President Biden has said that our country’s most sacred obligation is to prepare and equip our troops whom we send in harm’s way and care for them and their families when they return home. There’s no more sacred obligation nor noble undertaking than to uphold our promises to our Veterans, and that includes our Veterans who’ve endured and suffered from military sexual trauma. I’m honored President Biden chose me to join you and so many others in that noble mission.
Let me tell you the rest of Jenn’s story.
She writes, “Luckily, I was living a short distance from a VA hospital and I started going there nightly to sit and feel safe. There was an on-call social worker there and she would talk to me. It didn’t really feel like therapy. She just let me talk. I’d come here and tell my story to her. Over and over. She saved my life.
“I got my undergraduate degree in Psychology and my Masters’ degree in May of 2013. My goal was to get a job working for the VA . . . I know how important it is to have someone else who has been there too. I also know how long it can take to heal.”
Here’s why Jenn’s story is so powerful. It reminds us that every interaction a survivor has with VA staff conveys something, and that something has the potential to help or harm. How VBA connects Veterans with benefits helps and being sensitive to how the process impacts Veterans helps.
We’ve got to understand what the pain-points might be and do what is necessary to be sensitive to those issues while working hard to complete necessary and beneficial outreach. And you know that outreach helps with the timely processing of claims, reducing the backlog, and reducing errors in the process.
Every aspect of the process is to improve the Veteran’s experience. Those are powerful beneficial things that VBA can do that can make a huge difference. That’s why it’s important we get it right and improve upon processes wherever necessary and keep those best practices.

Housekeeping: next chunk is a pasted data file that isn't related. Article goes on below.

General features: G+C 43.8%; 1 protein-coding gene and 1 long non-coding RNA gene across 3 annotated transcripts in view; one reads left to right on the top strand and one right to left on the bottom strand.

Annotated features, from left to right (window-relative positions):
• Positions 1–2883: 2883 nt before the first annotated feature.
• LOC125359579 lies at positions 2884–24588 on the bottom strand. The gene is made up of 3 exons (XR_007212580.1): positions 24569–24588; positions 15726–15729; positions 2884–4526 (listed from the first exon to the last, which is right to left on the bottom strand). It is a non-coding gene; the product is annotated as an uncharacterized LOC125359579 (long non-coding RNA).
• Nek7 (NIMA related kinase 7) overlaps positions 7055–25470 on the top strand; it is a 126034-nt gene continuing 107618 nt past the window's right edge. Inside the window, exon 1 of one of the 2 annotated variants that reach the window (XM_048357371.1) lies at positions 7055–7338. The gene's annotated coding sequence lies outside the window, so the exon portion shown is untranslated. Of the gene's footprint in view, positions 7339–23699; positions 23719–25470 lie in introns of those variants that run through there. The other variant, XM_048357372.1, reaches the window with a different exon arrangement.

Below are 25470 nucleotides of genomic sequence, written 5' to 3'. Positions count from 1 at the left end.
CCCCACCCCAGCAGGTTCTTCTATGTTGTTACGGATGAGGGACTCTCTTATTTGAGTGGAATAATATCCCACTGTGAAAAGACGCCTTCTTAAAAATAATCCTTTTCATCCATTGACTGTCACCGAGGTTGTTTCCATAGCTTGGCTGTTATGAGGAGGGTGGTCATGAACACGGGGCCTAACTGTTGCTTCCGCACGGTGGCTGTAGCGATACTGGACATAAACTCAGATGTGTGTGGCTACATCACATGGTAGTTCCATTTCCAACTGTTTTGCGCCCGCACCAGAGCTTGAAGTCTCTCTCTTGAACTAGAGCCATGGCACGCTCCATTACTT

And that’s why you’re here today, to improve upon those best practices so that our vital mission of helping our Veterans recover and move forward occurs.
You’re here to ensure that when MST survivors like Jenn come to VA they are met with compassion and are treated with dignity and respect. you’re here to learn “Trauma-Sensitive Interactions and Communication,” training that may help others like Jenn have better endings to their stories.
What greater gift can you give to someone?
You’re giving them hope. You’re making sure that their stories—and their outcomes—have a better ending. You’re helping them access benefits that open the door to care and resources that they desperately need, resources that they may not ever find on their own.
Just like the social worker did for Jenn, you’re helping men and women get back in touch with their humanity and helping them restore their dignity. You’re bearing a burden that many people would not want to bear. But you’re bearing it with your own dignity, your own grace, and your own humanity.
There’s no more noble profession than working at the Department of Veterans Affairs. There’s no more noble endeavor than helping our Veterans who have suffered MST reestablish their dignity, their pride, their self-esteem. There’s no more important work than what you’re being trained to perform.
Thanks for all you will do in the future serving our Veterans. My deep thanks to all of you.
May God bless our Veterans, their families, caregivers, and survivors. And may we always give them our very best.